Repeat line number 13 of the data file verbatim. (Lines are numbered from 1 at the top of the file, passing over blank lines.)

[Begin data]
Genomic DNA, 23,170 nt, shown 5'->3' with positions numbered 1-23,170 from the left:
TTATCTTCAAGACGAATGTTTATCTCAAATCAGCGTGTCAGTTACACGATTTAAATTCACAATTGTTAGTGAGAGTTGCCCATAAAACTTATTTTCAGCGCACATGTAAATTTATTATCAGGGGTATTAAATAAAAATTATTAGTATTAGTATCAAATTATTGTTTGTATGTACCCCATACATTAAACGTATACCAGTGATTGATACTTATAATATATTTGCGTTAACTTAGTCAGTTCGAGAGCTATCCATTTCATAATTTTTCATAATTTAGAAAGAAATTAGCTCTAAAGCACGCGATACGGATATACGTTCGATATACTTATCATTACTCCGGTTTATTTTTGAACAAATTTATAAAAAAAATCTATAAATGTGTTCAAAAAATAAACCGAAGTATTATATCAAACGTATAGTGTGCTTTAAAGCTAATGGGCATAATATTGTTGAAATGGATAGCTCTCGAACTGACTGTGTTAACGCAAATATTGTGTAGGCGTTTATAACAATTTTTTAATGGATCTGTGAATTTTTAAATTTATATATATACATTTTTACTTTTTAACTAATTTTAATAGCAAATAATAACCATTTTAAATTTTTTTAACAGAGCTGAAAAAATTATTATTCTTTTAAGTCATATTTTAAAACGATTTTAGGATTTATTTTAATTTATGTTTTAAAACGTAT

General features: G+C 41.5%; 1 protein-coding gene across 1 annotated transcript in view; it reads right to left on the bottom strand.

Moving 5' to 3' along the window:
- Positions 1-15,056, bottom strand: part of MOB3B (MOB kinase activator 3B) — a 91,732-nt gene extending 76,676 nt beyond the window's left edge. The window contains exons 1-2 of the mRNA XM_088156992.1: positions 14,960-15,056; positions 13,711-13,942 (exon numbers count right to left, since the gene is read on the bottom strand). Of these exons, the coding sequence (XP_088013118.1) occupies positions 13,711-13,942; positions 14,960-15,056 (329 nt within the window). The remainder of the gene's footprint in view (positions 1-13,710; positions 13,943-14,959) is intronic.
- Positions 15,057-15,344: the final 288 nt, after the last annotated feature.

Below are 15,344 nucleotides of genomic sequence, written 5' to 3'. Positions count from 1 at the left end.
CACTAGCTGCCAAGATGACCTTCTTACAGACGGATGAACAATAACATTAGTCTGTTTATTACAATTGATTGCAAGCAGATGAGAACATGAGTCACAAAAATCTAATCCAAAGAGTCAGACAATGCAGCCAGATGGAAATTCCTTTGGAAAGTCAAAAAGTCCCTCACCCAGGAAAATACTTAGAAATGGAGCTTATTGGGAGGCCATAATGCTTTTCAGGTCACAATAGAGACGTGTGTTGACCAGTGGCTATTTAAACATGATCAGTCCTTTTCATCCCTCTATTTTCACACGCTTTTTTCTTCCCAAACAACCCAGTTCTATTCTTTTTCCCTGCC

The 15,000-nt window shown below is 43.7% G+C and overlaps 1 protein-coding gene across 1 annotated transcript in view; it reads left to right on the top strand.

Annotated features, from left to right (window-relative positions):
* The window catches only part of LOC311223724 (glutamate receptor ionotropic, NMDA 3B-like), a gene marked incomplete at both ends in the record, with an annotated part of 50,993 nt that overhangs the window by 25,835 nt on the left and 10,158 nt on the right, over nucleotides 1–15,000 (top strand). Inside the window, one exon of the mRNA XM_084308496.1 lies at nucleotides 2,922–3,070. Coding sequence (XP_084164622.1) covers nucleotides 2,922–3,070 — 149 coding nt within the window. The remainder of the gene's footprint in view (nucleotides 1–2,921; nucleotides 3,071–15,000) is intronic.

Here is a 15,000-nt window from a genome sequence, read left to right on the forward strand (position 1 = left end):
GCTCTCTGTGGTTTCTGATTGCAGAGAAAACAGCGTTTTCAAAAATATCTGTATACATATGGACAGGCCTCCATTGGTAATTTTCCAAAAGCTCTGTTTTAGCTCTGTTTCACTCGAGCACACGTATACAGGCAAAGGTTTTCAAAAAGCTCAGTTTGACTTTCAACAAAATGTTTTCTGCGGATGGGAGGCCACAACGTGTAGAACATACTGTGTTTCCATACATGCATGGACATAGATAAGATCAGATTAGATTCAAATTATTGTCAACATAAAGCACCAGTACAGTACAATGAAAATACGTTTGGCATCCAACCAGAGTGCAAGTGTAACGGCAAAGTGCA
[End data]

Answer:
GCTCTCTGTGGTTTCTGATTGCAGAGAAAACAGCGTTTTCAAAAATATCTGTATACATATGGACAGGCCTCCATTGGTAATTTTCCAAAAGCTCTGTTTTAGCTCTGTTTCACTCGAGCACACGTATACAGGCAAAGGTTTTCAAAAAGCTCAGTTTGACTTTCAACAAAATGTTTTCTGCGGATGGGAGGCCACAACGTGTAGAACATACTGTGTTTCCATACATGCATGGACATAGATAAGATCAGATTAGATTCAAATTATTGTCAACATAAAGCACCAGTACAGTACAATGAAAATACGTTTGGCATCCAACCAGAGTGCAAGTGTAACGGCAAAGTGCA